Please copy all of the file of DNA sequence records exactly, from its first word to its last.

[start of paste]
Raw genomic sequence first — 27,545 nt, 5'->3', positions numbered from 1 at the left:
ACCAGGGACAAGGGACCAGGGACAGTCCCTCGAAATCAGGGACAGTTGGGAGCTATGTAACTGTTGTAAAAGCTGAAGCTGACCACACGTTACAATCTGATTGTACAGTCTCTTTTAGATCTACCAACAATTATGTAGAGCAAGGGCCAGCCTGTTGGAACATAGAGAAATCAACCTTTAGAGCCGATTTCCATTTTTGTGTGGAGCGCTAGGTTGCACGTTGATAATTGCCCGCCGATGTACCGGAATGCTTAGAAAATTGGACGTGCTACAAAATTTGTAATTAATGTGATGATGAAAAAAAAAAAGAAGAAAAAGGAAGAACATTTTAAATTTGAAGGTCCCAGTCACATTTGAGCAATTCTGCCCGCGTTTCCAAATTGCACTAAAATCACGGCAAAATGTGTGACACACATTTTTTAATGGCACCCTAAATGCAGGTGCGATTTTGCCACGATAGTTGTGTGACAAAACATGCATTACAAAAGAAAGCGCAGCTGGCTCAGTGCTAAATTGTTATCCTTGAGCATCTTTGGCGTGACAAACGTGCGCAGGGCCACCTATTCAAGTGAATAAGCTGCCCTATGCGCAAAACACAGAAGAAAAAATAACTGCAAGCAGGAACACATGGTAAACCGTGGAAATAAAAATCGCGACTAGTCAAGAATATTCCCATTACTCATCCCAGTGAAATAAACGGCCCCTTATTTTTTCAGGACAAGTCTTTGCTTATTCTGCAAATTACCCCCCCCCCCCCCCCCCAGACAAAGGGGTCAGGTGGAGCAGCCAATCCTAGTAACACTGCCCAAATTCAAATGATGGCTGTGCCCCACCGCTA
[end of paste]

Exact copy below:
Raw genomic sequence first — 27,545 nt, 5'->3', positions numbered from 1 at the left:
ACCAGGGACAAGGGACCAGGGACAGTCCCTCGAAATCAGGGACAGTTGGGAGCTATGTAACTGTTGTAAAAGCTGAAGCTGACCACACGTTACAATCTGATTGTACAGTCTCTTTTAGATCTACCAACAATTATGTAGAGCAAGGGCCAGCCTGTTGGAACATAGAGAAATCAACCTTTAGAGCCGATTTCCATTTTTGTGTGGAGCGCTAGGTTGCACGTTGATAATTGCCCGCCGATGTACCGGAATGCTTAGAAAATTGGACGTGCTACAAAATTTGTAATTAATGTGATGATGAAAAAAAAAAAGAAGAAAAAGGAAGAACATTTTAAATTTGAAGGTCCCAGTCACATTTGAGCAATTCTGCCCGCGTTTCCAAATTGCACTAAAATCACGGCAAAATGTGTGACACACATTTTTTAATGGCACCCTAAATGCAGGTGCGATTTTGCCACGATAGTTGTGTGACAAAACATGCATTACAAAAGAAAGCGCAGCTGGCTCAGTGCTAAATTGTTATCCTTGAGCATCTTTGGCGTGACAAACGTGCGCAGGGCCACCTATTCAAGTGAATAAGCTGCCCTATGCGCAAAACACAGAAGAAAAAATAACTGCAAGCAGGAACACATGGTAAACCGTGGAAATAAAAATCGCGACTAGTCAAGAATATTCCCATTACTCATCCCAGTGAAATAAACGGCCCCTTATTTTTTCAGGACAAGTCTTTGCTTATTCTGCAAATTACCCCCCCCCCCCCCCCCCAGACAAAGGGGTCAGGTGGAGCAGCCAATCCTAGTAACACTGCCCAAATTCAAATGATGGCTGTGCCCCACCGCTA